Protesters with disabilities, including many in wheelchairs, jammed the hall outside of McConnell's office until removed by police. At least 15 people were arrested.
The major change to health care comes in the form of Medicaid.
The bill winds down the expanded Medicaid program under Obamacare after 2020 — a longer timeline than the House bill that was passed in May. But it also makes deeper cuts to the program in the long run by changing the federal funding allocation formula for states to receive fewer federal dollars for Medicaid recipients.
The bill also allows states to implement work requirements for Medicaid recipients. It's an attempt at a compromise to appease those Medicaid advocates like Sens. Rob Portman of Ohio and Susan Collins of Maine, as well as conservatives like Sens. Mike Lee of Utah and Ted Cruz of Texas.
But Ohio Gov. John Kasich, one of 11 GOP governors who elected to expand the program in their state under Obamacare, said in a statement that he had "deep concerns" about the Senate bill, especially with regard to the "resources needed to help our most vulnerable, including those who dealing with drug addiction, mental illness and chronic health problems and have nowhere else to turn."
Related: Read the Senate Health Bill
Some major components of Obamacare are kept in place, however.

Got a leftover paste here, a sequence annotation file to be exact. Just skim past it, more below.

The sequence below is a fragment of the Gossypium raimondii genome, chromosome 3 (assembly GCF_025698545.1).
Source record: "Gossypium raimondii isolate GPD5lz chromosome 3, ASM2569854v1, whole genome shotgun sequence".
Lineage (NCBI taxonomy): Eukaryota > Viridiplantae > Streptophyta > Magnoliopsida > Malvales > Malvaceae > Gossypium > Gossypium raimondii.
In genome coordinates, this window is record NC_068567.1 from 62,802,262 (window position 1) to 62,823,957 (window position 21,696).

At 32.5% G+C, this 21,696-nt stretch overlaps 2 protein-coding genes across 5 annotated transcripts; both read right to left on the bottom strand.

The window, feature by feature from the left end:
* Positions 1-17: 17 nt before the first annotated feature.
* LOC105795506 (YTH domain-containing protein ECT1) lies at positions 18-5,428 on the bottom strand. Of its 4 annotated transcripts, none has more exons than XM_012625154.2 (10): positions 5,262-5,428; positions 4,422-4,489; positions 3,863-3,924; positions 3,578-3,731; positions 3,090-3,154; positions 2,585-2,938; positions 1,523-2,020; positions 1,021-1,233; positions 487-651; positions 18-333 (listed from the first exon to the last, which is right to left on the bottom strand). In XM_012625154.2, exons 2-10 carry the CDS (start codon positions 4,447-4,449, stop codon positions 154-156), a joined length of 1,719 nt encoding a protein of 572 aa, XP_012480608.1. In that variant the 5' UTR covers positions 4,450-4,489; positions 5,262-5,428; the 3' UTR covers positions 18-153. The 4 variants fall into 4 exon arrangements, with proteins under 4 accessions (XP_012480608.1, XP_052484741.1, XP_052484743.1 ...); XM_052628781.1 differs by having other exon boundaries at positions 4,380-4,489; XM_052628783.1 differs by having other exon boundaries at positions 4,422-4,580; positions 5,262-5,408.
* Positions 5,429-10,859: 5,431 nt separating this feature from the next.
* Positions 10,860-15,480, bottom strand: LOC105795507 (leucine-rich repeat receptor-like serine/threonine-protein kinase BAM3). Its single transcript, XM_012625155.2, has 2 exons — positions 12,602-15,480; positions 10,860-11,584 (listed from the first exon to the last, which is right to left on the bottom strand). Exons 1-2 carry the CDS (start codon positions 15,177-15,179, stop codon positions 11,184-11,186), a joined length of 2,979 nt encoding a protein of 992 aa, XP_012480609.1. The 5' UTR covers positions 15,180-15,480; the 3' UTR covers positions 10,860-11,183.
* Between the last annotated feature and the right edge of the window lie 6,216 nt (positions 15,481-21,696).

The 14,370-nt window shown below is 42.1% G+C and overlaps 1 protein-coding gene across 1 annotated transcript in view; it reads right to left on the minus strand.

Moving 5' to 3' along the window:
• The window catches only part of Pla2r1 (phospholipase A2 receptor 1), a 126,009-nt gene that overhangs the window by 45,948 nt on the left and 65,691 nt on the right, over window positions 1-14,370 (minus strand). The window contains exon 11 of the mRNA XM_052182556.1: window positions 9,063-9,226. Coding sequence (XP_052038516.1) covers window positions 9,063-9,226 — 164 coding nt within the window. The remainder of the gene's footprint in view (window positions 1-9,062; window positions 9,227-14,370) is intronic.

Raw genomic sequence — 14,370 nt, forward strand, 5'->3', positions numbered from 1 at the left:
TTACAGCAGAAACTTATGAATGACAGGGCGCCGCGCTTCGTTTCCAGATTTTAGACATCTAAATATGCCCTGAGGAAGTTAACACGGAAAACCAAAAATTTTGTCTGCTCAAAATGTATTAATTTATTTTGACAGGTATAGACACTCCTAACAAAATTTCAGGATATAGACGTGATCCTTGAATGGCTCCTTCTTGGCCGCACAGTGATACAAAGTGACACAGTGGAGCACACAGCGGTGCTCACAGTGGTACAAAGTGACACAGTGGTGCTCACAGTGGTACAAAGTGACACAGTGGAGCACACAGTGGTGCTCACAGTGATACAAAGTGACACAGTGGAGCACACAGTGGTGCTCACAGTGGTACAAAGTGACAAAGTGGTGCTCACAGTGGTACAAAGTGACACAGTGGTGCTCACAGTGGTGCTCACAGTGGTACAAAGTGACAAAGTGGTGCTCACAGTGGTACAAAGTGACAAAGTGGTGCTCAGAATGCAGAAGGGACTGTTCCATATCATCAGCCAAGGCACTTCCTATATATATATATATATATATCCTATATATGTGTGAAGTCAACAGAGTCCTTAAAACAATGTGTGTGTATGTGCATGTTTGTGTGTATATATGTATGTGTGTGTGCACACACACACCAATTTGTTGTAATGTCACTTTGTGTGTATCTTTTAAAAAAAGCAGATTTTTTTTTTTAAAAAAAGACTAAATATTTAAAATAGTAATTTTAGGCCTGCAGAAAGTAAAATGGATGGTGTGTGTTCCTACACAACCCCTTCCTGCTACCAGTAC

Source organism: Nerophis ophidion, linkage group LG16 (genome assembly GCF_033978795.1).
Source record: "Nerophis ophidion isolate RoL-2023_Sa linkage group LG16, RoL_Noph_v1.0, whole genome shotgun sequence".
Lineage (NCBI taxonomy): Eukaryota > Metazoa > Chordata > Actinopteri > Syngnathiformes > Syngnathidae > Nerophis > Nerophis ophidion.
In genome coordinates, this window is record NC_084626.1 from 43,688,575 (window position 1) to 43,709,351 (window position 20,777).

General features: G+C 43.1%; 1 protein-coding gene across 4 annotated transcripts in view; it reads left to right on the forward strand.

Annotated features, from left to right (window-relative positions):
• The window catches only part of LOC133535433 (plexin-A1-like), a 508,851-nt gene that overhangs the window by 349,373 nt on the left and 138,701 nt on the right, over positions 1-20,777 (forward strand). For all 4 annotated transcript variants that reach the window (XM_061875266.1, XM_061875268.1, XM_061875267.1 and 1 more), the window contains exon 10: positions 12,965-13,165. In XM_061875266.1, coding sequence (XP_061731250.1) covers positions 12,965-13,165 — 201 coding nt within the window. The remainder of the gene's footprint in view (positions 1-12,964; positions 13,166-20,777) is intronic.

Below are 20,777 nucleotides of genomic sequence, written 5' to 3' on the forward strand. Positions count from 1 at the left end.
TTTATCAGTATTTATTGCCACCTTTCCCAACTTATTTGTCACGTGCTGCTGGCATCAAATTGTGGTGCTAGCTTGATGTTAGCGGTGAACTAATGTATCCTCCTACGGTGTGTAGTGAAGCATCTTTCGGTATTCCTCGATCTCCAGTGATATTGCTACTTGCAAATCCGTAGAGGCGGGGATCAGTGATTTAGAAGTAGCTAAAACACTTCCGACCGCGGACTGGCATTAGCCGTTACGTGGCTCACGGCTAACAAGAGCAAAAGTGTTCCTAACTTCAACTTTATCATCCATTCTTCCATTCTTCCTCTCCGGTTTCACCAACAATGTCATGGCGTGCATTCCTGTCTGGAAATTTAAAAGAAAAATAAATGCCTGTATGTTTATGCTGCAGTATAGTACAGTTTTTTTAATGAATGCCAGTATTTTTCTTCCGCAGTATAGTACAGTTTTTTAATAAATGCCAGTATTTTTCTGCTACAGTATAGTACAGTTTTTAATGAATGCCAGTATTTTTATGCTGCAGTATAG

Republican senators say the bill makes no changes in the law protecting individuals with pre-existing conditions from being denied insurance. Meanwhile, young adults up to the age of 26 are able to stay on their parents' insurance.
The measure also keeps a similar program to help people who purchase insurance out of pocket, known as the individual marketplace, afford the insurance through tax credits based on income, combining the ideas behind Obamacare and the House bill. The House bill gave people tax credits based on age, severely impacting older Americans who would see premiums rise by more than 700 percent, according to analysis of the bill.
Planned Parenthood is defunded in this bill and it restricts tax credits from being used for insurance plans that provide abortion.
And taxes on the wealthy are repealed. A .9 percent tax on income for those making more than $250,000 per year is repealed in 2022, while a three percent tax on investment income is repealed retroactively, going back to 2016.
In an effort to prop up the Obamacare marketplace where insurance companies are exiting the market in some regions, leaving few or no options for people, this bill would provide an additional $15 billion per year until 2020 and $10 billion per year in 2020 and 2021 to insurance companies for them to stay in the marketplace to provide insurance in the individual market.
Related: Here's What to Look For in the Senate Health Care Bill
According to Senate rules, the Senate can vote on this bill only after it is scored by the non-partisan Congressional Budget Office. Senators expect that analysis to be done as early as Friday or perhaps Monday.
The CBO analysis of the House bill says that 23 million people would lose insurance in the next decade under their bill, which President Donald Trump called "mean" in a meeting with senators earlier this month.